Complex projects – exploring and learning
Back on to the theme of exploration in project management, I came across an article from Ralph Stacey on strategy as order emerging from chaos – I think its a fairly old article from 1993 or so – which included an eight ‘step’ framework for managing in organisations drawing on complexity science. While the framework was based on the practices of strategy management, it resonated for me in terms of those rare, extreme exploratory projects where the aims, objectives and outcomes are unclear as are the methods and approaches that might be used – think pure research projects, trying things out in high velocity environments etc…. where project management is really all about small learning steps (ie, see here but I’m not talking about projects operating in more ‘certain’ circumstances, if the project is all about product delivery, then what follows is possibly a recipe for failure). The eight steps are:
1. Develop new perspectives on the meaning of control. Learning in groups encourages a self-organising form of control. Encourage managers to let go. This is clearly echoed in Lynda Gratton’s work on ‘hot spots‘ and in Gary Hamel‘s Future of Management – managers tend to like control and control limits learning
2. Design the use of power. Too strong an application of power will restrict open questioning and the public testing of assertions. In other words, project management should be about supporting and inspiring team members to be contrary, to avoid group think and keep options open not close them down through fear of scope creep, etc…but also to keep pushing the team to do better
3. Encourage the formation of self-organising groups. (See step 1) Which means recruiting people to the project who will be comfortable with this.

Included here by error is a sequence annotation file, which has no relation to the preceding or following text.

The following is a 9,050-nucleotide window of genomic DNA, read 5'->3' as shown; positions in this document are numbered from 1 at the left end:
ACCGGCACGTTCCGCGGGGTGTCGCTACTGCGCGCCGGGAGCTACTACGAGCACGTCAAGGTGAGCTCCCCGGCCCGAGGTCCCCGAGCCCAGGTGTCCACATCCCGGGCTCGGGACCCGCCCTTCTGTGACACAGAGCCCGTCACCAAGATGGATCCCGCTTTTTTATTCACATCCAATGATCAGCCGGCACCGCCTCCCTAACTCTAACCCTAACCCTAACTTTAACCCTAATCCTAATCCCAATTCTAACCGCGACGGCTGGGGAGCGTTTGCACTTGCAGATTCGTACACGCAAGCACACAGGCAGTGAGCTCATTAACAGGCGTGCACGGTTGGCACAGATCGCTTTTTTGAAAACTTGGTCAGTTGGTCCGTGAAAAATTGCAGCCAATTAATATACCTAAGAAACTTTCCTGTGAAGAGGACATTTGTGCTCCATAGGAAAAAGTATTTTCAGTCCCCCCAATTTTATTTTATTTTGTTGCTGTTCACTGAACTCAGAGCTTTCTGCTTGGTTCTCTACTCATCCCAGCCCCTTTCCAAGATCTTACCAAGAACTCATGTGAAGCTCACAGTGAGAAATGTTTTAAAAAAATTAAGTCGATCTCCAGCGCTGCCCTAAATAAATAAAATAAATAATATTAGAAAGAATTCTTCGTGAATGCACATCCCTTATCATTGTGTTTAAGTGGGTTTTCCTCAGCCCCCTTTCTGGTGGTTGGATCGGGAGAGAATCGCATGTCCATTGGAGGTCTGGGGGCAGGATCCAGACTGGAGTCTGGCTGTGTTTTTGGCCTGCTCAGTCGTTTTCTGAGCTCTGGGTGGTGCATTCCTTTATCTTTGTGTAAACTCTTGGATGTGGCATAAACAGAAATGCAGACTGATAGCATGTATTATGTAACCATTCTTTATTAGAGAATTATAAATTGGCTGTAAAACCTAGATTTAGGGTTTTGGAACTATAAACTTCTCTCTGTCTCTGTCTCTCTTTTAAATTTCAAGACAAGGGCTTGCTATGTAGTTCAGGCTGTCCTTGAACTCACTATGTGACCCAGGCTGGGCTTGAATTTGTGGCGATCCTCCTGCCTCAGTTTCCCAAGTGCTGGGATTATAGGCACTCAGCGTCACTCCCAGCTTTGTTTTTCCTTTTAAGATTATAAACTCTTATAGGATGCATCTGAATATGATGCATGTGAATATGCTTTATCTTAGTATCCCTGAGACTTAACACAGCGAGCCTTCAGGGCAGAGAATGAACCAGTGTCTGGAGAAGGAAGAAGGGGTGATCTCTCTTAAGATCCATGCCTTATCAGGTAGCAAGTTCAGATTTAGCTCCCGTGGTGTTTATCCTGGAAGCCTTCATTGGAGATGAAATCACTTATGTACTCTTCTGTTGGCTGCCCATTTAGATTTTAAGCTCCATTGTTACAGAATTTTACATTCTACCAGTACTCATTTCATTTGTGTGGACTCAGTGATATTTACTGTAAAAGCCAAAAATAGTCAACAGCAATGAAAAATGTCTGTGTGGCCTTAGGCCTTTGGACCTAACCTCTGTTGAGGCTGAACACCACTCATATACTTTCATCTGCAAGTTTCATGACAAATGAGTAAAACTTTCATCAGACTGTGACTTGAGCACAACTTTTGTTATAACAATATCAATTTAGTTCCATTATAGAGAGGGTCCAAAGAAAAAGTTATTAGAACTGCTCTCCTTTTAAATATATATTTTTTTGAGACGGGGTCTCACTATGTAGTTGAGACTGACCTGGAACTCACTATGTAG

4. Provoke multiple cultures. Move people around the organisation (project roles) and introduce new blood. Can really unsettle people but can also produce new ideas and perspectives through asking all those non-expert questions. Personaly, I’ve found this to be really effective in shaking a project team out of complacency, in creative project work and when trying to generate ‘deep’ organisational change.
5. Present ambiguous challenges or half-formed issues. All about the sort of projects I’m talking about.
6. Expose the business to challenging situations. Innovation depends on chance and managers must be prepared to compete with the most challenging competitors. Making projects really challenging, not in Tom Peters‘ notion of ‘wow projects‘ but in terms of always pushing – but also embracing that 95% failure rate of change. In this situation, you can’t expect to reach your wildest aspirations, the value is all in the learning journey that takes place.
7. Give explicit attention to group learning skills. I understand this to be a concern with developing and nurturing competences in how to learn, rather than domain specific/ technical knowledge, skills and understanding – the ability to reflect on, and learn from situations as they arise, shift and change.
8. Create resource slack by the provision of additional management resource. OK, I’m less convinced on this one – yes to resource slack and having the opportunities to try, test and explore is critical, but management resource?
All very interesting, but taking project teams out of their individual and collective comfort zone may well not be a sustainable way to do business. Or, its the only way to keep organisations flexible and adaptable in which case, is the current way organisations are set-up (single organsiations, permenant staff, annual budgeting etc) in need of a rethink?Tags: chaordic, chaos, complexity, learning, Lynda Gratton, ralph stacey, self-organisation, tom peters, wow projects